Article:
“. . . the house of God, which is the Church of the living God, pillar and stay of the truth” (1 Timothy 3:15).
It is the Church that is the pillar and stay of the Truth. The same Church that wrote and preserved the Holy Scriptures and infallibly declares their meaning.
So, we have seen that God’s fullness indwells the Church in Christ. That the Church is no longer tossed to and fro on the winds of doctrine. That the Church has and declares God’s “much-variegated wisdom,” because she has the fullness of Christ in Whom are hid all the treasures of wisdom and knowledge. That the Church has attained to the full knowledge of the mystery of God the Father and of the Christ. That the Church is the pillar and stay of the Truth. These are the explicit statements of Scripture about the Church. The only reliable conclusion, the only reasonable implication is that the Church must share, in Christ, the quality of infallibility.
The Only Other Alternative: The “Infallible” Interpreter
Critics of the infallibility of the Church necessarily must commit a logical fallacy in asserting their claim: that the fallible characteristic of the individual members of the Church necessarily inheres as an essential quality of the whole of the Church. We have seen that this cannot be the case. Yet, it is also the case, that individual fallible Christians want to abrogate to themselves an authority they deny to the Church: the authority to gainsay that with which they disagree and to declare that their interpretations of Scripture and their pronouncements about Christian belief are authoritative. I ask: Whence the foundation for such an authority? How does a fallible interpreter infallibly interpret the Scriptures? And if there are innumerable contradictions between fallible interpreters, how are other fallible interpreters to discern and to determine which is the true interpretation and which the false? There is one and only one standard in such a case: that which seems right in their own eyes. And on such a basis have resulted the tens of thousands of schisms among Christians to this day. And let it be noted that there is no Scriptural warrant, absolutely none, for an individual Christian to abrogate to themselves such an authority.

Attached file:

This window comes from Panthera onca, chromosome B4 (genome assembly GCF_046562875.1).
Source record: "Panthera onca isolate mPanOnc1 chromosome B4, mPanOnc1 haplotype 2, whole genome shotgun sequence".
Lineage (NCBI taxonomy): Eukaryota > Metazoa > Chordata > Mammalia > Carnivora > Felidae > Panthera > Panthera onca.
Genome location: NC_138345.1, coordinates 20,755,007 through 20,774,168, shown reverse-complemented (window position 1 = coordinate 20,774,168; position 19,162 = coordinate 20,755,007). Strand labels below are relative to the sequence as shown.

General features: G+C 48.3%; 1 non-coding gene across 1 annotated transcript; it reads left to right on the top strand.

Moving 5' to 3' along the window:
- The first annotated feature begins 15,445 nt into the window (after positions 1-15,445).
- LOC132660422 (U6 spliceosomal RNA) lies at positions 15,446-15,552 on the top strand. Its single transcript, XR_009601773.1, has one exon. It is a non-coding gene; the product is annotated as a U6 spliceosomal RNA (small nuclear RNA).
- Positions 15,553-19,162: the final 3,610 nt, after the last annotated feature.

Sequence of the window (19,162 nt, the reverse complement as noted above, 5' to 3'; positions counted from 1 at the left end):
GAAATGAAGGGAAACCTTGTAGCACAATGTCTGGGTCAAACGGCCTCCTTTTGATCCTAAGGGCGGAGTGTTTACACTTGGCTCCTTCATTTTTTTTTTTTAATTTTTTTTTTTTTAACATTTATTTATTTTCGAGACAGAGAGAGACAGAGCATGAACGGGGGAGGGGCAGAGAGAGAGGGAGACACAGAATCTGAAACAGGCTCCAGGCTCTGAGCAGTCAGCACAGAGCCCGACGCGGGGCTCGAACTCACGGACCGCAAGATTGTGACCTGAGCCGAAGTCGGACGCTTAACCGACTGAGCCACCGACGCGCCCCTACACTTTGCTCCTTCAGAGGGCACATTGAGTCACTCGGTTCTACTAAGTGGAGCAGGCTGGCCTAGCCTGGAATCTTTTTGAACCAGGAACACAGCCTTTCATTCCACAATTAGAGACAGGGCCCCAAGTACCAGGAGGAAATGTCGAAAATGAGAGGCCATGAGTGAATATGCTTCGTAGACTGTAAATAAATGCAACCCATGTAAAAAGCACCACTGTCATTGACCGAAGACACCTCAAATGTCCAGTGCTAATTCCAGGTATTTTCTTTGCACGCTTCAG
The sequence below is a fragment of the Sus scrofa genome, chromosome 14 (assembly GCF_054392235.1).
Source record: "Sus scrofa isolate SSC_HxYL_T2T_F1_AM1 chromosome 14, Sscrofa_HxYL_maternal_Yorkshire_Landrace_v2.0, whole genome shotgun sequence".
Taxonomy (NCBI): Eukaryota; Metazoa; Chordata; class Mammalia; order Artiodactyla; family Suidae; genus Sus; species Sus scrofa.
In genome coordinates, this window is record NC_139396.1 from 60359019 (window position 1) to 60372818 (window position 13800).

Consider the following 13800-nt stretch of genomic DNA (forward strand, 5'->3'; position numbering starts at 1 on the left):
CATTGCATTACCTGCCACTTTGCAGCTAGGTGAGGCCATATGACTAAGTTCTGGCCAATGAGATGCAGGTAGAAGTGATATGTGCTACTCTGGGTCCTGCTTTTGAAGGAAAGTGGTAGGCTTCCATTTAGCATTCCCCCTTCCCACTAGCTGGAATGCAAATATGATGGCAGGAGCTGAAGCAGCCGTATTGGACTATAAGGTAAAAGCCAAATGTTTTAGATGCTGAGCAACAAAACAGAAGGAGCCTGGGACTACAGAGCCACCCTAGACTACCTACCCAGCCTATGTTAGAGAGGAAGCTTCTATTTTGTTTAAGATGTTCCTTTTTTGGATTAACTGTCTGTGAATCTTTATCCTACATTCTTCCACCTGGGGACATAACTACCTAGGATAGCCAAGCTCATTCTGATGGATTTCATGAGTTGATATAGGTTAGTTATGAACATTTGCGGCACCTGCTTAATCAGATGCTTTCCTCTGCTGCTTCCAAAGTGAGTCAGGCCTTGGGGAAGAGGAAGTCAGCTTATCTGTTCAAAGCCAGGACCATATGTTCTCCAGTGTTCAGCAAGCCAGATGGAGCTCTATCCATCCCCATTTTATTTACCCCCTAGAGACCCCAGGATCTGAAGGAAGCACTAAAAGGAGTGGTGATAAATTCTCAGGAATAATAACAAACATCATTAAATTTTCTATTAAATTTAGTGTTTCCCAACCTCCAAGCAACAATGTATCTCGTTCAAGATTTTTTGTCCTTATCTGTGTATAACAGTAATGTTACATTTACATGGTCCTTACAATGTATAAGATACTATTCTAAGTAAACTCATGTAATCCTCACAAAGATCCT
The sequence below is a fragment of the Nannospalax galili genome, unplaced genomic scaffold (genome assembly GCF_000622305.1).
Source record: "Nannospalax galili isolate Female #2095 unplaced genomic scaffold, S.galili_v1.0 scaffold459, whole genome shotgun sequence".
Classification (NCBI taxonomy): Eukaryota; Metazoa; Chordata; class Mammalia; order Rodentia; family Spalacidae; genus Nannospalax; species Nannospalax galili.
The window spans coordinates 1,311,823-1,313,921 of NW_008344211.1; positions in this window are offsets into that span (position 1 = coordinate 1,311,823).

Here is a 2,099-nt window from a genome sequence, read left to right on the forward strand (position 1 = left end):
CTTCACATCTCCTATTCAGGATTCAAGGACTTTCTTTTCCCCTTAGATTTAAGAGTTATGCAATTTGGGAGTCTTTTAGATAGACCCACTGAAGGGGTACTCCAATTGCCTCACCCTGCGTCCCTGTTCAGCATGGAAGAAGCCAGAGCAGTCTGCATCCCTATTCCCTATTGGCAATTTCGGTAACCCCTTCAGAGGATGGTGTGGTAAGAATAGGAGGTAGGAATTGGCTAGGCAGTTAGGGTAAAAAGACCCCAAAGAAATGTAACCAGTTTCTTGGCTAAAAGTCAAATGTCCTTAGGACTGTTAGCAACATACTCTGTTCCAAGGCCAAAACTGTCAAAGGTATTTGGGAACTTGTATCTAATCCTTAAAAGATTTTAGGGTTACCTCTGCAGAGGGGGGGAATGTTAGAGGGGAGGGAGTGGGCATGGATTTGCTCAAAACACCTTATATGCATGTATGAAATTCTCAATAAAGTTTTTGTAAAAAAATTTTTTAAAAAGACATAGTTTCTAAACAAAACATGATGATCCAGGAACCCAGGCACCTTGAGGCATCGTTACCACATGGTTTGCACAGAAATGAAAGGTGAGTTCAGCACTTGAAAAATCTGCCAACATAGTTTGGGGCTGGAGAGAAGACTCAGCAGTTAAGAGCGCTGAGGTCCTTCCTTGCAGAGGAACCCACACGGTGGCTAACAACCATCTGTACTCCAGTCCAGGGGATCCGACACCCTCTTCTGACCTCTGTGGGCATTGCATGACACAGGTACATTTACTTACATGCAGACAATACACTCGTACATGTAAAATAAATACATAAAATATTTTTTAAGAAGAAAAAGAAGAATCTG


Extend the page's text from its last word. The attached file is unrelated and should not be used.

On the other hand, Scripture is clear where such an authority does lie: the Body of Christ.
Now, it will likely be argued that mine is just one more interpretation among innumerable others. Don’t I violate the very standard I set by offering my interpretation? My answer, as hubristic as it may seem is an unequivocal “No.” I think a reasonable and as unbiased as possible a reader in examining the texts I have set forth for the argument will conclude that the “interpretive activity” in relation to these texts has been minimal. I have, I maintain, done next to no interpretive work. I have set forth the various Scriptures, noted their explicit prima facie readings, and drawn that evidence together to what I think is a fairly inescapable conclusion. It is a simple tactic I have chosen. To deny my argument, critics will have to deny the explicit prima facie readings of the texts. And their own criticisms will be the worse for it. It is far less convincing and persuasive to say “This may be what the text says, but it is not what it means.”
I submit that what the text says is in fact what it means. And that it means the Church is infallible. The burden of proof otherwise is now on the critics of the Church’s infallibility.